It was hard to get used to the comforts of Hale Manna and explore more the beauty of the underwater world of Moalboal as in day 5 of our Oceana Philippines Photo Safari, we were on the move again. Off the coast the large white liveaboard outrigger vessel from Harold’s Dive Center in Dumaguete awaits to ferry us from Cebu, across Tañon Strait to Mantalip Reef in Bindoy, Negros Oriental. It was an impressive boat, spacious with lots of sitting and lounging areas, a well-kept mess area, restroom, and solar charging area. Ocean travel always had that soothing comfort, embraced by the breeze with boundless possibilities seen across the horizon.
Sail to Bindoy Negros Oriental
The sea travel took only an hour and a half to reach the guard house/ ranger station of Mantalip Reef but we had to skip by it for a moment to head to the mainland of Bindoy. On a smaller speedboat and a rubber raft, our group sailed on. We docked in a beautiful mangrove enclave where a distinct wooden pavilion stands at this coast. A lot of locals sought shelter under the natural shade while enjoying the cool clear waters below. Kids climb the sinewy branches of the mangroves for a joyous splash.
Our host from Bindoy prepared a gracious lunch which includes a serving of a lechon (suckling pig) Along with salads, grilled fish, tasty kakanin (rice cakes), and delicious locally baked cake. It also gave us an opportunity to meet and converse with Mayor Yap of Bindoy about their environmental programs in the region. Bindoy is an ideal example of a protected mountain to reef ecosystem. Aside from avoiding mining on the mountains to avoid siltation, the local government made sure to keep the periphery free from large-scale fishing allowing the fishes to flourish within their natural habitat under the mangroves.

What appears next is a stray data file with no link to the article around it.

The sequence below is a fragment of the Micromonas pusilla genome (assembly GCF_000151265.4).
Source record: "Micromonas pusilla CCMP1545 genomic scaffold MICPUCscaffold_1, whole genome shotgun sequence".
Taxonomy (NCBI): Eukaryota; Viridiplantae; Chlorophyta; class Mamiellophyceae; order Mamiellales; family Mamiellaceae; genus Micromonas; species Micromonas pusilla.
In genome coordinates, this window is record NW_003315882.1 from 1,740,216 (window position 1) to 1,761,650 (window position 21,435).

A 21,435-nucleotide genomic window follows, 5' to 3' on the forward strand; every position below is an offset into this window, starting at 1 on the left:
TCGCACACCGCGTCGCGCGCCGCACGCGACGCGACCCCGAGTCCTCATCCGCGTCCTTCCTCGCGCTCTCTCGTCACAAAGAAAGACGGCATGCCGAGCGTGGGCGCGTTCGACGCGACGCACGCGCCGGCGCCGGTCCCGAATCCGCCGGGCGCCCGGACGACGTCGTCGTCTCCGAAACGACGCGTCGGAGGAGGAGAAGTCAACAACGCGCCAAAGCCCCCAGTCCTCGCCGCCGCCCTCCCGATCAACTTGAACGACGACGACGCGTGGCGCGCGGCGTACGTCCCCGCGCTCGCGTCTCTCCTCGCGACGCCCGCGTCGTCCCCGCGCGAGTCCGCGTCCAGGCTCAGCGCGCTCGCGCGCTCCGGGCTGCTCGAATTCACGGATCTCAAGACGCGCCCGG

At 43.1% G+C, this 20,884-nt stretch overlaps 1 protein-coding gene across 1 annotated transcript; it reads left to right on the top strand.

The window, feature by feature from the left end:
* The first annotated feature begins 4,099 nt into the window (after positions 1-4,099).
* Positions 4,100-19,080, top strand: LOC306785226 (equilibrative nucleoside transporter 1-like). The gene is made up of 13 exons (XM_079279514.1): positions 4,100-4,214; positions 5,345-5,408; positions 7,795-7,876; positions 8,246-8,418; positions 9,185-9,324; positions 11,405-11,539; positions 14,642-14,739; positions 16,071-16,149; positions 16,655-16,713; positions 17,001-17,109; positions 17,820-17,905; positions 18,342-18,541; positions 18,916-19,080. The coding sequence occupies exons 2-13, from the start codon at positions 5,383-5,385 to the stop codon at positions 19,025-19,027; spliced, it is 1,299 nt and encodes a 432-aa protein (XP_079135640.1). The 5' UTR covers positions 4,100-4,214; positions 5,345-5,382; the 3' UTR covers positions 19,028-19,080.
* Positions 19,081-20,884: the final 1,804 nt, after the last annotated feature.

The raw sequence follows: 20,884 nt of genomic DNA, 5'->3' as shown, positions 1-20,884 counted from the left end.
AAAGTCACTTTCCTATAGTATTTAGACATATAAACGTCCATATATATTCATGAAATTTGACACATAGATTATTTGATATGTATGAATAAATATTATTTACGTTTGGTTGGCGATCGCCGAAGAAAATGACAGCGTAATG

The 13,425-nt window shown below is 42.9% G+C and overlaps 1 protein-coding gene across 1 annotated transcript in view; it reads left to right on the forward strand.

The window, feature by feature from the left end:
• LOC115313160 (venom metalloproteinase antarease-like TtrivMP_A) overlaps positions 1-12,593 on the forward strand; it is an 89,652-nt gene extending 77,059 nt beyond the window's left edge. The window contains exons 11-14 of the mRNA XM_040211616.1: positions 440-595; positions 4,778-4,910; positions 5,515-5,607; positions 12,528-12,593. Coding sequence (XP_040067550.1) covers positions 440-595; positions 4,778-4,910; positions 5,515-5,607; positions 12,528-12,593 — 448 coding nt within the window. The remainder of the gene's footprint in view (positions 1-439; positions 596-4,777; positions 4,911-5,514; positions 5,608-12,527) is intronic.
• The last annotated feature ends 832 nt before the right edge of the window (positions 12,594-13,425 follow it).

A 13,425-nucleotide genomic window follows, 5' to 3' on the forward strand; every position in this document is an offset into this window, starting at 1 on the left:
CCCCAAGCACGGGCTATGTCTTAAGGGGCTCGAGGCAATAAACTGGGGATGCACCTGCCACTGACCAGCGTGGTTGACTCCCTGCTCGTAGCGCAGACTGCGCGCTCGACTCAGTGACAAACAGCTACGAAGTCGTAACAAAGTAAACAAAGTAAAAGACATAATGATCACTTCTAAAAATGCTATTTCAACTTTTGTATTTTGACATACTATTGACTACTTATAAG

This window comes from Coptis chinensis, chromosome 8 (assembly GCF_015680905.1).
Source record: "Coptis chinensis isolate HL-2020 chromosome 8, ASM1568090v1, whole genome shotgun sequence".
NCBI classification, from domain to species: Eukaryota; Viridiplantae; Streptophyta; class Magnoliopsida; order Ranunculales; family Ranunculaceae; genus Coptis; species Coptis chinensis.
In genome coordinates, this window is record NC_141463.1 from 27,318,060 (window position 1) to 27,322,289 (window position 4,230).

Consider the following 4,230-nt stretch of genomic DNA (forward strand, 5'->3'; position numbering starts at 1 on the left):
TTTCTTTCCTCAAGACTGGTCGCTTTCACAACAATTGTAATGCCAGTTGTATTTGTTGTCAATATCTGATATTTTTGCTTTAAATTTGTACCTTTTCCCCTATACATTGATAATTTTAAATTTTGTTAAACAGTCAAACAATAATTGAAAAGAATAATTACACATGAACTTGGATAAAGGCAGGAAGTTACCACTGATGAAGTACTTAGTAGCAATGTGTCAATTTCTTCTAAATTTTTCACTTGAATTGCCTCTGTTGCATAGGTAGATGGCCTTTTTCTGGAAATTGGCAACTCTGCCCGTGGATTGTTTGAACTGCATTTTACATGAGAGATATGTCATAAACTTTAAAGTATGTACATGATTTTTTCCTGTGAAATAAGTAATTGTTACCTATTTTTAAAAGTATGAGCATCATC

Snorkeling Mantalip Reef
I was excited to go back to the ranger station to snorkel and see what the underwater world here is like. Some of our diver friends got ready and us snorkelers boarded a smaller boat to explore the reefs a bit further from the station. The water was deeper but definitely still clear and it felt like we swam a few hundred meters but the corals were just too deep for us to appreciate.
Our friend from Oceana, Yas, suggested we go back to the station and just snorkel around it. It was a great idea as there was a dazzling array of corals and kaleidoscope of small fishes there. A large congregation of black spotted snappers and bright blue starfishes were quite evident among the variety of corals. The tide was getting low that afternoon so no huge fishes can be found as they move through deeper waters but I’m quite satisfied with what I saw here.
Night at the station on the next page…